Workout Strategies for an Iron-Clad Body
Being a dedicated lifter is filled with days that require you to push through exhaustion, soreness, and lack of motivation to see the fruits of your labor. It also takes tremendous sacrifice to stick to a routine long enough to see results.
Being a dedicated lifter isn't for everyone, but if you're a card-carrying member of this club, you wouldn't have it any other way. Your dedication to such a grueling process deserves to be optimized. That means avoiding injury.
Here are five ways to bulletproof your body and make your training far more effective.
Many lifters embrace the grind to a fault. We all know the lifter who pushes too hard too often. He gets stuck in a lengthy plateau, constantly battles illness, or ends up sidelined. A smart lifter avoids these traps by factoring deload weeks into his training every 6 to 12 weeks.
Even a subtle dial-down in total volume of work can go a long way to keep you going. You can often keep intensity up and just reduce the volume to let your body catch up. Many lifters see noticeable progress in the week or weeks after a deload week.
Isolation lifts actually promote tissue health and durability. Lifters tend to focus on lifts that'll get them bigger or stronger on the squat, deadlift, and bench. The only problem with these approaches? They leave little time for isolated work on the supporting muscles and tendons.
Sometimes this is mobility work, but often this is the loading of tendons or tissues. A good example of this is shoulder or rotator cuff strengthening and shoulder mobility exercises. This is especially important for lifters who go hard on chest and bench press work.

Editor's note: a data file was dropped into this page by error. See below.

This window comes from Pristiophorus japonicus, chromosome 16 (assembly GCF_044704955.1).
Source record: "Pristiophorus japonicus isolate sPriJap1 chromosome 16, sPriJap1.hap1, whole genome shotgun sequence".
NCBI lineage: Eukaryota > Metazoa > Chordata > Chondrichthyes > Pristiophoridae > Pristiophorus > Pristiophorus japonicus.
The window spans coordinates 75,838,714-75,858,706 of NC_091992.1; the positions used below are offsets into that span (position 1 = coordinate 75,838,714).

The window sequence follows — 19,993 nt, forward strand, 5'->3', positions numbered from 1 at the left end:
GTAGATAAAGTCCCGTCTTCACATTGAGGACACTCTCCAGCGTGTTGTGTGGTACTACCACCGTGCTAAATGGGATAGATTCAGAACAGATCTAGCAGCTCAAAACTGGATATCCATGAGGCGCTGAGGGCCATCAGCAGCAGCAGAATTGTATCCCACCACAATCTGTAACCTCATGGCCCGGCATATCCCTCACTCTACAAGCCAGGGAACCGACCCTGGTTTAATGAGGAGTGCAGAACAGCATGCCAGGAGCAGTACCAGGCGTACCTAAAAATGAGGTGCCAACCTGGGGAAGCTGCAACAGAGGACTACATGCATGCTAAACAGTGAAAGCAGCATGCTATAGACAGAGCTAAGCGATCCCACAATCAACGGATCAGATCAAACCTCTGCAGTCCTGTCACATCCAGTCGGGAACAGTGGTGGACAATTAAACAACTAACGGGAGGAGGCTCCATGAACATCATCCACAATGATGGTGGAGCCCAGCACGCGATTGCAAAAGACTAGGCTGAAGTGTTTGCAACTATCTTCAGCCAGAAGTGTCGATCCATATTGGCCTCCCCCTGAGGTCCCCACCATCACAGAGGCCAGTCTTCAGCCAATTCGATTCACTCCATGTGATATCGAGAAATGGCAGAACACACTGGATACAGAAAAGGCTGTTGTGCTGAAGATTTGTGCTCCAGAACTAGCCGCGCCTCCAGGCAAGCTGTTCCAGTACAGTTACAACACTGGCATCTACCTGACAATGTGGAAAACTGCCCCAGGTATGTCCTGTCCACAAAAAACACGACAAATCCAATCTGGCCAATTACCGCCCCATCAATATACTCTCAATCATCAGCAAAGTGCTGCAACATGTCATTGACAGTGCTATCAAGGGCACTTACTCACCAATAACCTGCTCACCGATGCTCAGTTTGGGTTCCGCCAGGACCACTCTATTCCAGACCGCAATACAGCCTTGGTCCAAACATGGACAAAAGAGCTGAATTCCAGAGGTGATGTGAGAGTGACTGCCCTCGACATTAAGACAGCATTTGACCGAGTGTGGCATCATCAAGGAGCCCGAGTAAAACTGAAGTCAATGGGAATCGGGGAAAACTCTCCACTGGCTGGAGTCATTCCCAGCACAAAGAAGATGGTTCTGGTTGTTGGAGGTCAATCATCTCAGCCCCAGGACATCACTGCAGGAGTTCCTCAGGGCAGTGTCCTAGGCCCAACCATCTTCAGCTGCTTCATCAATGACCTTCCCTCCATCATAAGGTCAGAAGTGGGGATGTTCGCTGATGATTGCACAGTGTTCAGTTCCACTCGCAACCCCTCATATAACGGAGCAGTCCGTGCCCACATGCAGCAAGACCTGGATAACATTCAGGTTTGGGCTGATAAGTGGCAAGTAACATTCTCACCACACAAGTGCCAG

It's hard to go heavy on single-leg work, so many lifters who let their ego guide their training have a hard time incorporating it.
Many think it's unnecessary and won't drive significant strength or growth. They're wrong. Single-leg work is a joint-friendly way to develop the strength and balance you'll need for the bigger, bilateral lifts. A few exercises built into your program can go a long way in promoting your longevity and performance. Try this:
Many of the bigger, more traditional lifts happen in the sagittal plane. The sagittal plane is an anatomical plane that cuts the body into right and left parts. This results in exercises that promote and require work in straight-ahead actions.
This can become a problem because our joints, muscles, and supporting structures are all designed to operate in many planes and directions. We are multidirectional beings.
So adding multiplanar exercises into your training is a great way to keep your muscles, joints, and supporting tissues away from chronic overuse injuries. Strengthening in multiple planes of action also bolsters the power and strength you need for your big lifts in the sagittal plane. Try these:
Many lifters don't see themselves as jump/land athletes, so they discard the idea of doing any form of plyo. The reason I like to sprinkle some ballistic work in? It can promote power, strength, and explosiveness that'll translate to better performance in your squats, deadlifts, or bench press.
Doing regular explosive or ballistic work is also a great way to prepare for major loads when you're under the bar. It'll help prevent quadriceps, hamstring, or pec strains and ruptures that can happen when lifting hard.
The overload that plyometrics and ballistic exercises create on the muscles, tendons, and supporting structures will be important for your next PR. If you haven't done much of this type of work, start with these: